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Chronic fatigue syndrome (CFS) patients fall into the group of diseases that doctors debate are imagined in the patient’s mind or something that is biological in nature. The debate stirs because there is not a definitive test, like a blood test, to show that chronic fatigue syndrome exists.

Common among chronic fatigue syndrome patients is intermittent or persistent gut problems, including indigestion and irritable bowel syndrome. There are viral infections, such as Epstein Barr virus, cytomegalovirus, and parvovirus, among others, that are known to produce many of the same symptoms associated with chronic fatigue syndrome.

Researchers moved one step closer in demonstrating that chronic fatigue syndrome is something biological and possibly a way to help diagnose the disease. The study involved 165 patients diagnosed with chronic fatigue syndrome and a control group who were considered healthy except for a gut disease. All of the subjects were subjected to endoscopy (which involves the threading of a long tube with a camera on the tip through the gullet and into the stomach.)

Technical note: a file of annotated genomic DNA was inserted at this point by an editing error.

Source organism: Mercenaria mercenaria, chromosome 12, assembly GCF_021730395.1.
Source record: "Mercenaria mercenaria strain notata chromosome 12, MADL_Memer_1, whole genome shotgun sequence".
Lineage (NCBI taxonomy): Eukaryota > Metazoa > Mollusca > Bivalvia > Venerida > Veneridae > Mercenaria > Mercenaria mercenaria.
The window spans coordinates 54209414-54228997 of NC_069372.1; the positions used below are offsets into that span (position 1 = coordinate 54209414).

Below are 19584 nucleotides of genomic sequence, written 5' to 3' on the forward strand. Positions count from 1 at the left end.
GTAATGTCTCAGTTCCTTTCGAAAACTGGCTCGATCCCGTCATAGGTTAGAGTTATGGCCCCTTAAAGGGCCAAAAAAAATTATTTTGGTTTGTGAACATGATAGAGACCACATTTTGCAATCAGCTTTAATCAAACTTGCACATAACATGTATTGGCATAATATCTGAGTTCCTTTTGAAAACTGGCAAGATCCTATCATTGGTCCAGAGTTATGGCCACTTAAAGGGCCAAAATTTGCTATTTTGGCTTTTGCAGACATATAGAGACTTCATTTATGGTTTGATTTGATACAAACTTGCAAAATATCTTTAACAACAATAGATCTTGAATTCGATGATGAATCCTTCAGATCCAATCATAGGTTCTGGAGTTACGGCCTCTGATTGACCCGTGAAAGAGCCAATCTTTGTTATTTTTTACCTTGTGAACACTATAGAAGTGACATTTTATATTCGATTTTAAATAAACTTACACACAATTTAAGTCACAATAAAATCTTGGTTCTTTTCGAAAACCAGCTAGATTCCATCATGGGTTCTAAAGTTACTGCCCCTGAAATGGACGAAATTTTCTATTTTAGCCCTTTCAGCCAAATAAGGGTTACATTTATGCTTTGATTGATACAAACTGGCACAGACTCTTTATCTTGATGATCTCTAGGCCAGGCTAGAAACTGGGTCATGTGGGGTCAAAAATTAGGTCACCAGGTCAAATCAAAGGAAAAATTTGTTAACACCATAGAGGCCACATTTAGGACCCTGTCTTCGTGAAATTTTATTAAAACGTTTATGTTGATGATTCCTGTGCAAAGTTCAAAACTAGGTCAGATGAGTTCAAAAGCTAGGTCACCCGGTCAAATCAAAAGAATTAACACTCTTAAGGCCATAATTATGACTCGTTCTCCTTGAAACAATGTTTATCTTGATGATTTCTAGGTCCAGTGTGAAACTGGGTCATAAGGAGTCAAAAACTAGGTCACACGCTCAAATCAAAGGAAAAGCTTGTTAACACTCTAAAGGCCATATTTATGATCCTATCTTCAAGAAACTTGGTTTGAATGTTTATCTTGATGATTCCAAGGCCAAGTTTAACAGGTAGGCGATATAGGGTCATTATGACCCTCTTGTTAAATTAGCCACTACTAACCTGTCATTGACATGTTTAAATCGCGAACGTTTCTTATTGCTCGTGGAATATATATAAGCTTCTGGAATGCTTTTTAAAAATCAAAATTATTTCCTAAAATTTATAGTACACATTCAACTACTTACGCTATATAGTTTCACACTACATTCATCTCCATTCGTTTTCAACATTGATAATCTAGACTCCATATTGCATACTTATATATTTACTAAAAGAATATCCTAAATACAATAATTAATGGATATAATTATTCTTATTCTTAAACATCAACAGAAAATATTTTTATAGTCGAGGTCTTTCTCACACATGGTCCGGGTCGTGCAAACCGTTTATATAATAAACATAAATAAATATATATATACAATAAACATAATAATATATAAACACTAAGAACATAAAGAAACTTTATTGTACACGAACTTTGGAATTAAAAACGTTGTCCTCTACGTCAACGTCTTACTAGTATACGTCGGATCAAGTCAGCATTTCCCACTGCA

The result was that most of the patients, with gut problems, showed evidence of mild long-term inflammation. The chronic fatigue syndrome patients tested positive for enteroviruses in 80% of patients, while the control group tested positive in 20% of the patients. Although not conclusive as a diagnostic tool the inclusion of enteroviruses can be helpful in diagnosing CFS.

Comments on this entry are closed.

  • Sue Person September 16, 2007, 8:37 am

    This interesting report seems to have three missing sentences answering the following questions.

    1)Where was the study done and published?
    2)There was (or was not) a “link” between patients with CFS and those with stomach problems–that is, did the group with CFS also show inflammation?
    3)Why was the study done?

  • admin September 16, 2007, 9:16 am


    Please refer to the upcoming issue of the Journal of Clinical Pathology for a more in depth review of the study.

    Our goal is not to give an in-depth analysis of current research, but rather to give a ‘coffee break room’ version of medical advancements and to provide a link for additional information.

    Thanks for your comment.

  • RICHARD ELLETT June 12, 2009, 3:58 pm

    Can being exposed to a high dose of Ionizing Radiation during a Atomic Test in the South Pacific cause Chronic Fatique?
    If yes what are the side effects? And what referances do you have to verify your answer?

    This is an URGENT REQUEST by all of us ATOMIC VETERANS that are still alive!